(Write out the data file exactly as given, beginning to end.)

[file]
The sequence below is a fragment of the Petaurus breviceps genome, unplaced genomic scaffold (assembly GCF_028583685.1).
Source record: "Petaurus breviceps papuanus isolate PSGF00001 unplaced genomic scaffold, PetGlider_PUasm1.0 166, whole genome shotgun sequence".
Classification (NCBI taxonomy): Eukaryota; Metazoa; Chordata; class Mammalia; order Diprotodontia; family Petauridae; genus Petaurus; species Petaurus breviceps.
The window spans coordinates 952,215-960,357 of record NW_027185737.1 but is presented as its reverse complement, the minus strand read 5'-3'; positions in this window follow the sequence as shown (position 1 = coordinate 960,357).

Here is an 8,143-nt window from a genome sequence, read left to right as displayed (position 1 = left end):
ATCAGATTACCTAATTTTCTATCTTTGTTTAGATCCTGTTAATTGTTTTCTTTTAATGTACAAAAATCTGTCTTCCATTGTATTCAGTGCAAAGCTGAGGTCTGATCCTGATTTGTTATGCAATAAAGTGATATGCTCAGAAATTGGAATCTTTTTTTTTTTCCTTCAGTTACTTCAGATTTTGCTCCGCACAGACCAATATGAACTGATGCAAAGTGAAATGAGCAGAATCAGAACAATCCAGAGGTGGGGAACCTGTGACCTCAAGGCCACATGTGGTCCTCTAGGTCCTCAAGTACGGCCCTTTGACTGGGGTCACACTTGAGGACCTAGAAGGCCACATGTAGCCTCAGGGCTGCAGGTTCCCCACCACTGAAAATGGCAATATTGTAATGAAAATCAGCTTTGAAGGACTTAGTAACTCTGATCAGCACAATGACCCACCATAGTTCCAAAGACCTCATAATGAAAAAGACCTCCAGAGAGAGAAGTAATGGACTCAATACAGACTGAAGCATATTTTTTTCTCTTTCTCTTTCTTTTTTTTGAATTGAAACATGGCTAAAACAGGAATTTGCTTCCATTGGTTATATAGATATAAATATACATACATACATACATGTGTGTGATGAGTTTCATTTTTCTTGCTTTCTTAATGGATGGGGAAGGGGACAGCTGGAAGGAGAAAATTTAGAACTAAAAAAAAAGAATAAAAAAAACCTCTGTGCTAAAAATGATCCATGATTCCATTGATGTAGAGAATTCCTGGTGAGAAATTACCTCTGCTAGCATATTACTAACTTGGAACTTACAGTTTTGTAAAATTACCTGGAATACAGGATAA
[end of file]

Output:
The sequence below is a fragment of the Petaurus breviceps genome, unplaced genomic scaffold (assembly GCF_028583685.1).
Source record: "Petaurus breviceps papuanus isolate PSGF00001 unplaced genomic scaffold, PetGlider_PUasm1.0 166, whole genome shotgun sequence".
Classification (NCBI taxonomy): Eukaryota; Metazoa; Chordata; class Mammalia; order Diprotodontia; family Petauridae; genus Petaurus; species Petaurus breviceps.
The window spans coordinates 952,215-960,357 of record NW_027185737.1 but is presented as its reverse complement, the minus strand read 5'-3'; positions in this window follow the sequence as shown (position 1 = coordinate 960,357).

Here is an 8,143-nt window from a genome sequence, read left to right as displayed (position 1 = left end):
ATCAGATTACCTAATTTTCTATCTTTGTTTAGATCCTGTTAATTGTTTTCTTTTAATGTACAAAAATCTGTCTTCCATTGTATTCAGTGCAAAGCTGAGGTCTGATCCTGATTTGTTATGCAATAAAGTGATATGCTCAGAAATTGGAATCTTTTTTTTTTTCCTTCAGTTACTTCAGATTTTGCTCCGCACAGACCAATATGAACTGATGCAAAGTGAAATGAGCAGAATCAGAACAATCCAGAGGTGGGGAACCTGTGACCTCAAGGCCACATGTGGTCCTCTAGGTCCTCAAGTACGGCCCTTTGACTGGGGTCACACTTGAGGACCTAGAAGGCCACATGTAGCCTCAGGGCTGCAGGTTCCCCACCACTGAAAATGGCAATATTGTAATGAAAATCAGCTTTGAAGGACTTAGTAACTCTGATCAGCACAATGACCCACCATAGTTCCAAAGACCTCATAATGAAAAAGACCTCCAGAGAGAGAAGTAATGGACTCAATACAGACTGAAGCATATTTTTTTCTCTTTCTCTTTCTTTTTTTTGAATTGAAACATGGCTAAAACAGGAATTTGCTTCCATTGGTTATATAGATATAAATATACATACATACATACATGTGTGTGATGAGTTTCATTTTTCTTGCTTTCTTAATGGATGGGGAAGGGGACAGCTGGAAGGAGAAAATTTAGAACTAAAAAAAAAGAATAAAAAAAACCTCTGTGCTAAAAATGATCCATGATTCCATTGATGTAGAGAATTCCTGGTGAGAAATTACCTCTGCTAGCATATTACTAACTTGGAACTTACAGTTTTGTAAAATTACCTGGAATACAGGATAA